indigenous peoples

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Want to Climb Uluru? Better Do It Soon

Climbing at sacred Anangu site will be banned in 2019

(Newser) - If your bucket list includes a trek up Australia's sacred monolith Uluru, you'd better get moving. The management board of Uluru-Kata Tjuta National Park—made up of eight indigenous members and four government officials, per the BBC —voted unanimously Wednesday to ban people from climbing the huge... More »

Indigenous Victims of Forced Adoption to Get $600M

Canada is paying out to settle the 'Sixties Scoop'

(Newser) - The Canadian government has agreed to pay approximately $600 million to the victims of a program of forced adoption it inflicted on indigenous communities in the 1960s through 1980s, the New York Times reports. According to the BBC , thousands of indigenous children were removed from their families and communities and... More »

Amazon Tribespeople Said to Have Been 'Massacred' in Brazil

Gold miners are suspected in the killings

(Newser) - Prosecutors in Brazil are investigating a "massacre" of several members of an uncontacted Amazon tribe. It appears about 10 members of the tribe were out gathering eggs last month when they encountered gold miners by a river in the remote Javari Valley, the New York Times reports. The victims... More »

LA Scraps Columbus Day, Will Honor Someone Else

Indigenous Peoples Day will now occur on 2nd Monday of October

(Newser) - The Los Angeles City Council has voted to replace Columbus Day with Indigenous Peoples Day as an official holiday. Council members voted 14-1 on Wednesday to make the second Monday in October a day to commemorate indigenous, aboriginal, and native people. It will be a paid holiday for city employees.... More »

The Girls Made a Suicide Pact. Now 3 Have Followed Through

Wapekeka First Nation declares state of emergency

(Newser) - A simple text saying goodbye. That was the last anyone heard from 12-year-old Jenera Roundsky, who committed suicide in Wapekeka First Nation in northern Ontario on June 13. Jenera had been part of a suicide pact made by young girls in the community of 400 Oji-Cree, which suffered the suicides... More »

This Chanel Boomerang Is Preposterously Expensive

And drawing accusations of cultural appropriation

(Newser) - Sometimes you put something out into the universe, and sometimes the universe throws it right back at you. If only there was a word for that. Anyway, Chanel is under fire from social media and activists after including a $1,325 boomerang in its collection of new spring and summer... More »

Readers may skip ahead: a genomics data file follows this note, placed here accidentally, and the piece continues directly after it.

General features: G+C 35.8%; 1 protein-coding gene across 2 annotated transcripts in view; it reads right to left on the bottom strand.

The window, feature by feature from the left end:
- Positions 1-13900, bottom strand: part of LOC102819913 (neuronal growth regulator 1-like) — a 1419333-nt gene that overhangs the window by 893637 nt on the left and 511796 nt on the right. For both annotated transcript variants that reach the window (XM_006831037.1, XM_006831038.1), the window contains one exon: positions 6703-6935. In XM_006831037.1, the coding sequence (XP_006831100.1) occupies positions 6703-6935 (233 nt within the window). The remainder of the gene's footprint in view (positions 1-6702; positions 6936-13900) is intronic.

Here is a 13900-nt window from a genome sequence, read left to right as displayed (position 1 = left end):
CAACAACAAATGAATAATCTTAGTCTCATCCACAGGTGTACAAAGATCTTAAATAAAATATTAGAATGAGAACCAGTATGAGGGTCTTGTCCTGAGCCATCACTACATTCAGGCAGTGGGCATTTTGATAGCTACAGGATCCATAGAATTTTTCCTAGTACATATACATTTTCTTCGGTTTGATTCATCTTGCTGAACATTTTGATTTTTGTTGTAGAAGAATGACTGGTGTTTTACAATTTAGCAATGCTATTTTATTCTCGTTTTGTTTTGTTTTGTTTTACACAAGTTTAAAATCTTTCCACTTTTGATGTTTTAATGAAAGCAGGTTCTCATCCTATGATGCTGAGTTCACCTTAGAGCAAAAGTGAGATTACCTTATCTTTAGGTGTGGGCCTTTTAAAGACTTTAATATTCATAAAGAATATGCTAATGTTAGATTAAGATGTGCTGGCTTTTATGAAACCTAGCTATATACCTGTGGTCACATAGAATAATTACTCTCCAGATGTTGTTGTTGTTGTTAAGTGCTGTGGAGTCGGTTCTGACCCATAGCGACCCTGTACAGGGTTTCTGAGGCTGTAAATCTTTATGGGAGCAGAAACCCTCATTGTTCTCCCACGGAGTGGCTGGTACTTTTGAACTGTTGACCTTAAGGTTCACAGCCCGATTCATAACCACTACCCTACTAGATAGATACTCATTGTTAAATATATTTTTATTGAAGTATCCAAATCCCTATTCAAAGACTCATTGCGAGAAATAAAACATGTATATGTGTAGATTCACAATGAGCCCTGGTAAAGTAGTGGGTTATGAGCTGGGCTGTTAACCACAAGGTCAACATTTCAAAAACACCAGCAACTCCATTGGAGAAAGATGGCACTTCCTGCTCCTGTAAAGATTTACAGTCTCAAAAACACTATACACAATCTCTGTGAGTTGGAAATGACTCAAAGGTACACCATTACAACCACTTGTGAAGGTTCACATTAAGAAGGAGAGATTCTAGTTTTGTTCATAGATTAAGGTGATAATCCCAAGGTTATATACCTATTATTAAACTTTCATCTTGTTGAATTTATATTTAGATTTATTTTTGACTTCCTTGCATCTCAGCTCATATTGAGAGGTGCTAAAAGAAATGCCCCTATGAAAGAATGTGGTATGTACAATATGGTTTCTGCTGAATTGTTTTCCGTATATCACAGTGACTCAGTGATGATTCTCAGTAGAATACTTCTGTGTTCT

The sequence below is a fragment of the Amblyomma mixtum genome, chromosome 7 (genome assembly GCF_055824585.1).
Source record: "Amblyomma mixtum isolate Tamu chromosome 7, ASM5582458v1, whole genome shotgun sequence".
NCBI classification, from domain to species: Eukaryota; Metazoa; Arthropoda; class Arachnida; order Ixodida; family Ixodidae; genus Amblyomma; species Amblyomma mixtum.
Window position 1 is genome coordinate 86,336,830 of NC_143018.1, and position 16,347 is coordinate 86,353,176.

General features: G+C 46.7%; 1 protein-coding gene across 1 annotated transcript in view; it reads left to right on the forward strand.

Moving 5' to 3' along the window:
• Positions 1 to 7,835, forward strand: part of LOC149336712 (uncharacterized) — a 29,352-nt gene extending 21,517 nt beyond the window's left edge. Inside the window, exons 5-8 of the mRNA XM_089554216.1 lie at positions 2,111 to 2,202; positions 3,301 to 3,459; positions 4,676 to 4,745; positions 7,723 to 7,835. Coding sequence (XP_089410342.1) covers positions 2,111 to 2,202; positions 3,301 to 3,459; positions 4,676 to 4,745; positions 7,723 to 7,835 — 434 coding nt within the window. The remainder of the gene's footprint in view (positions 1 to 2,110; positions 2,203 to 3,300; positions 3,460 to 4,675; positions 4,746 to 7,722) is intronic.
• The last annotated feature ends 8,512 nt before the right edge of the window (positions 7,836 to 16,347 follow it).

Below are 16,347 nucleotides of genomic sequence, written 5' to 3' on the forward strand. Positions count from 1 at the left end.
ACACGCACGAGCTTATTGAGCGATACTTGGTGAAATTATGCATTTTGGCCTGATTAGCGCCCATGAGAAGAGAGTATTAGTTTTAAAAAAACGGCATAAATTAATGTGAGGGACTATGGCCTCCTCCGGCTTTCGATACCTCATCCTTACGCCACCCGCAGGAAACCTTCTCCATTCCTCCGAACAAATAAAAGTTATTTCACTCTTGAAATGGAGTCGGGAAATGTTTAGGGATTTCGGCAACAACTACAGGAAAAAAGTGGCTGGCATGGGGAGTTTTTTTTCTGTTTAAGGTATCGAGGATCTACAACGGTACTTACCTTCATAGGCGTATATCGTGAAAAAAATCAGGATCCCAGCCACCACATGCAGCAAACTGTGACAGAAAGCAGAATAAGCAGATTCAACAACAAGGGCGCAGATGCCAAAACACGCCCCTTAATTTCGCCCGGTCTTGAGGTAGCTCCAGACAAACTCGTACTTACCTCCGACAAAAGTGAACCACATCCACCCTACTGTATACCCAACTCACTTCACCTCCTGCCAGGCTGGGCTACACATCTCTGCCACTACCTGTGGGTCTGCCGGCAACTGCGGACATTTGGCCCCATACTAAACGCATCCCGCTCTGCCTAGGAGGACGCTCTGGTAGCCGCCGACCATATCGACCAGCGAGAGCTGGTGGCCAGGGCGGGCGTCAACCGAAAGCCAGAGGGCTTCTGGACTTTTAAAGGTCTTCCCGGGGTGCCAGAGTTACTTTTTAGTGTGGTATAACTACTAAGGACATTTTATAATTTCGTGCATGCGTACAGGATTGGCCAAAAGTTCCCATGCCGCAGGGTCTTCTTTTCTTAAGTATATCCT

Brazil Farmers Attack, Mutilate Tribespeople

Survivors say ranchers attacked with guns, machetes

(Newser) - At least 13 Gamela tribespeople in northeast Brazil were injured Sunday as a decades-old land dispute abruptly turned horrifyingly brutal. Survivors of the attack in Maranhao state say dozens of ranchers armed with guns and machetes descended on a new settlement set up on land the Gamela people have been... More »

For Congo's Pygmies, Pot Can Be a Life-or-Death Crop

'Because of selling this marijuana, our children can get some food'

(Newser) - In the impoverished Democratic Republic of the Congo, members of the indigenous people commonly referred to as Pygmies have turned to a surprising line of work: dealing pot. As National Geographic reports in an in-depth feature, the marijuana they cultivate illegally in the forest represents one of the few ways... More »

Tribe to Scientists: We Have Ethical Rules for You

Much-studied San people want respect from researchers

(Newser) - The San people of South Africa, an indigenous group often called "bushmen" by Westerners, have been the subject of countless scientific investigations into everything from their rituals and click languages to their genomes. Now the San are asking for something in return: Respect. They've published a code of... More »

Professor: Teach College Courses in Hawaiian

He urges University of Hawaii to offer a curriculum in native language

(Newser) - A University of Hawaii professor is working to get an entire curriculum at the university taught in Hawaiian to supplement the language courses taught to children across the state, reports AP . About 3,000 students in preschool through high school are involved in Hawaiian language immersion programs statewide, associate professor... More »